If You Love Weed And Following The Rules, Here Are 4 Changes Planned For California's Cannabis Industry

Existing state laws prohibit cartoons on the packaging of cannabis products. A proposed update will also include images of snacks. (Photo by Justin Sullivan/Getty Images)

Last week, the California Bureau of Cannabis Control, the Department of Food and Agriculture, and the Department of Public Health put out drafts of what will become the permanent cannabis law in the state.

Since recreational marijuana was legalized earlier this year, California has been operating under an emergency set of regulations. The new proposal outlines changes to rules on pot deliveries, advertising and the potency of edibles products.

"The best news from our perspective is that there actually aren't that many groundbreaking changes," said Hezekiah Allen, executive director of the California Growers Association. "This is (a) one-foot-in-front-of-the-other multi-year process and I'm happy to say it's not revolutionary."

Here are a few of the main impacts the proposed changes would have on consumers.

Delivery: Under the new proposal, cannabis can be delivered anywhere in California, even to municipalities that don't allow pot shops.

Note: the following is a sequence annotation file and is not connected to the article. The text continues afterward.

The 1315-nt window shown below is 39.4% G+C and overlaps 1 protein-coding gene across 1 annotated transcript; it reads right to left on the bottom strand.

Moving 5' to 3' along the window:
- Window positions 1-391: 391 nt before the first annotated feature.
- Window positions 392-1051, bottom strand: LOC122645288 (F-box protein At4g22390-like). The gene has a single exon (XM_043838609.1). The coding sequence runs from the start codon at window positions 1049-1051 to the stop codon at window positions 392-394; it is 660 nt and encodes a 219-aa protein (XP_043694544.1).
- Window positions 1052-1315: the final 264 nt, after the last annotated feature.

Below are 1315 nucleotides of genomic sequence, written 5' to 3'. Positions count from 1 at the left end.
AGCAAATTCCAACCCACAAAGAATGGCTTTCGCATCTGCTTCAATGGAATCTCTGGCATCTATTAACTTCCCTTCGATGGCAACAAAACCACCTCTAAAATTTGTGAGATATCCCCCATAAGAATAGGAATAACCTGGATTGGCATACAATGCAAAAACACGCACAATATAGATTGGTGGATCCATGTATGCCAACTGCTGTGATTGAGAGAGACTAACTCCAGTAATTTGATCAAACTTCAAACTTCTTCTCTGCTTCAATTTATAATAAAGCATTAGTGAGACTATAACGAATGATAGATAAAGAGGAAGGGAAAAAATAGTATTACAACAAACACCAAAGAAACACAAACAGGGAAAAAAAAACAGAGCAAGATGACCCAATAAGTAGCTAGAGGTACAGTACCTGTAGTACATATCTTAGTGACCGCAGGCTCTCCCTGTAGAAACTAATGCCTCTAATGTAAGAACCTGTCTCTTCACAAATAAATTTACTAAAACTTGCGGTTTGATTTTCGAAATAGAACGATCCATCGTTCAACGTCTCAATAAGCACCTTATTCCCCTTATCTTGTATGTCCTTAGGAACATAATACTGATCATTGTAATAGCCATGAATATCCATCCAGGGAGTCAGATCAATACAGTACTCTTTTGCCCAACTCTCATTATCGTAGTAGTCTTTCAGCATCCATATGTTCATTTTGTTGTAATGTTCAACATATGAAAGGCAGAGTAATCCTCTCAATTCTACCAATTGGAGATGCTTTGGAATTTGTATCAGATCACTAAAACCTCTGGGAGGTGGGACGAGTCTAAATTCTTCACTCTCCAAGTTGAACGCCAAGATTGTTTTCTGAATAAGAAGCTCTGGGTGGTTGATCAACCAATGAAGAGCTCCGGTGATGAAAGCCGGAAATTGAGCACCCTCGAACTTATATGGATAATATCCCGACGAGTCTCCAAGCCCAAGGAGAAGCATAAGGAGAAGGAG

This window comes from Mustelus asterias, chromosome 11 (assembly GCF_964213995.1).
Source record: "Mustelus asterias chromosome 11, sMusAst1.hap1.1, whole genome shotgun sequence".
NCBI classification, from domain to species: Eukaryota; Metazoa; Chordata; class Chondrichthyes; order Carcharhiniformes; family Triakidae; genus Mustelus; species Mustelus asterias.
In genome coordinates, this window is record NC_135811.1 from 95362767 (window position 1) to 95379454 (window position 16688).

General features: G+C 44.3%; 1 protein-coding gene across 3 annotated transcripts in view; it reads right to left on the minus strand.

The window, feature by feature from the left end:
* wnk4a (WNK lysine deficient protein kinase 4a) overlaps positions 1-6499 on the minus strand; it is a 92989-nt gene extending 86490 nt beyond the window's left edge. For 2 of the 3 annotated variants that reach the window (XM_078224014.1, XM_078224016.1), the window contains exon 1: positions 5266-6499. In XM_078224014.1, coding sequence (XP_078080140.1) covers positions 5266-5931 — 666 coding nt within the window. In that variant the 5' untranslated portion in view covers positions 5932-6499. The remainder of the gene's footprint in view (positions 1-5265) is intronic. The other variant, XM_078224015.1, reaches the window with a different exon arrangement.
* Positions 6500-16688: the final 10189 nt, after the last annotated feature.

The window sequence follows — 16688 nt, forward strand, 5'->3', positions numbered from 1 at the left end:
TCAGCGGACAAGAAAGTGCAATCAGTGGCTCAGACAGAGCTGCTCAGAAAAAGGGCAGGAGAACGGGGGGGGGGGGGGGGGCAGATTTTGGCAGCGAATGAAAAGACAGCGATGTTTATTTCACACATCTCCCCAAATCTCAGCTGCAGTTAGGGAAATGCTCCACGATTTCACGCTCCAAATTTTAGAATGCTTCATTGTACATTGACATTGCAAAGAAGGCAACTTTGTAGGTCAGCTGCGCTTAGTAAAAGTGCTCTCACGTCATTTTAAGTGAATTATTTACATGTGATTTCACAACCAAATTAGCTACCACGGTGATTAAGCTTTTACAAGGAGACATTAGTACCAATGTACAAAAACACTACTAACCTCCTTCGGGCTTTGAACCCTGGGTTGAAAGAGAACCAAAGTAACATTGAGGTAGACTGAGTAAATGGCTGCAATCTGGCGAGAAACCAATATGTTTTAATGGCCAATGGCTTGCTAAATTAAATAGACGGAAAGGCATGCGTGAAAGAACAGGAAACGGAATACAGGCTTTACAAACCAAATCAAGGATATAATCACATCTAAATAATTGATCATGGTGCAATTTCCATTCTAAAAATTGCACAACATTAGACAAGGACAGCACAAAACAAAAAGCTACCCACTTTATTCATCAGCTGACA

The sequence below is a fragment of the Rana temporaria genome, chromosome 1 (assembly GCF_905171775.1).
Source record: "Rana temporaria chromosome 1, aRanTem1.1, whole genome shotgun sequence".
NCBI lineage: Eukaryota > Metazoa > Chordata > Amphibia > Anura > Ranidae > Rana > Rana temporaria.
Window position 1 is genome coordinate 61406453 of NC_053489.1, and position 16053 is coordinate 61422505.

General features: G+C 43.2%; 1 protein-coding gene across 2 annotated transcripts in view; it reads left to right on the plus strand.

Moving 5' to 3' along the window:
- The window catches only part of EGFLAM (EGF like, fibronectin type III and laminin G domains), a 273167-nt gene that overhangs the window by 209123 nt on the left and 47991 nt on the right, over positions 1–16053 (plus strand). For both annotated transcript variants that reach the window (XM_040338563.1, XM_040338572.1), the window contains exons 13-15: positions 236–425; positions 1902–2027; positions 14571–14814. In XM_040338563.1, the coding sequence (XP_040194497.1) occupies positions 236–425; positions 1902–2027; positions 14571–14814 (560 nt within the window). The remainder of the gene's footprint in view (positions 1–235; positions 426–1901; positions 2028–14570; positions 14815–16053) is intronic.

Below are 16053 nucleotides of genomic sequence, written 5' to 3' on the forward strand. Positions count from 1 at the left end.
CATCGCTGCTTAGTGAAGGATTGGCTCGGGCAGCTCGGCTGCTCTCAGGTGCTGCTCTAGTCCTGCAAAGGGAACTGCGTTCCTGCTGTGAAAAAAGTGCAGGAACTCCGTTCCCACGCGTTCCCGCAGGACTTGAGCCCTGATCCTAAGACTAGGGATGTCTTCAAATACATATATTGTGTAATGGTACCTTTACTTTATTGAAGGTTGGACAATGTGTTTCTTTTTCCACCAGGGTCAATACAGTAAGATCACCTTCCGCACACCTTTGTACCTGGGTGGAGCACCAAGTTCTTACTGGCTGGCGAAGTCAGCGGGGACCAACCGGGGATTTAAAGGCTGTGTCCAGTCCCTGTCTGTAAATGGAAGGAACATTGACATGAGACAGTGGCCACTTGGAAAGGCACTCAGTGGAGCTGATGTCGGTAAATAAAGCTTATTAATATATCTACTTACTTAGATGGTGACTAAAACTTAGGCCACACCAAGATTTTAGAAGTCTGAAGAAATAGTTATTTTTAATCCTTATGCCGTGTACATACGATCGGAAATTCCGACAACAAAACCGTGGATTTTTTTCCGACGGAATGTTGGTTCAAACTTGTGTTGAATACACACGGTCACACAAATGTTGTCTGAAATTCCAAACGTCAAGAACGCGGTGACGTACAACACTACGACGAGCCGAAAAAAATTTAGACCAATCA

"A delivery service can deliver anywhere in the state," Allen said. "That is now abundantly clear."

Marketing: It's a big part of this emerging industry. The proposed regulations are more strict in terms of advertisement. Promotional cannabis products or giveaways would be prohibited under the changes.

Packaging: Existing laws prohibit cartoons on the packaging of cannabis products. The update will also include images of snacks.

"If you got a really yummy cookie, you cannot put that outside the box," Allen said.

Child-proof packaging will also be required on all products.

Potency: The new draft doesn't just address recreational users. Medical marijuana patients will be allowed to buy edibles infused with cannabis more potent than currently permitted under state law. And a new rule that kicked in July 1 requires all cannabis products sold in the state to be tested and labeled by a state-licensed lab.

Whether you are an activist or a consumer, you can weigh in on the regulatory process here.


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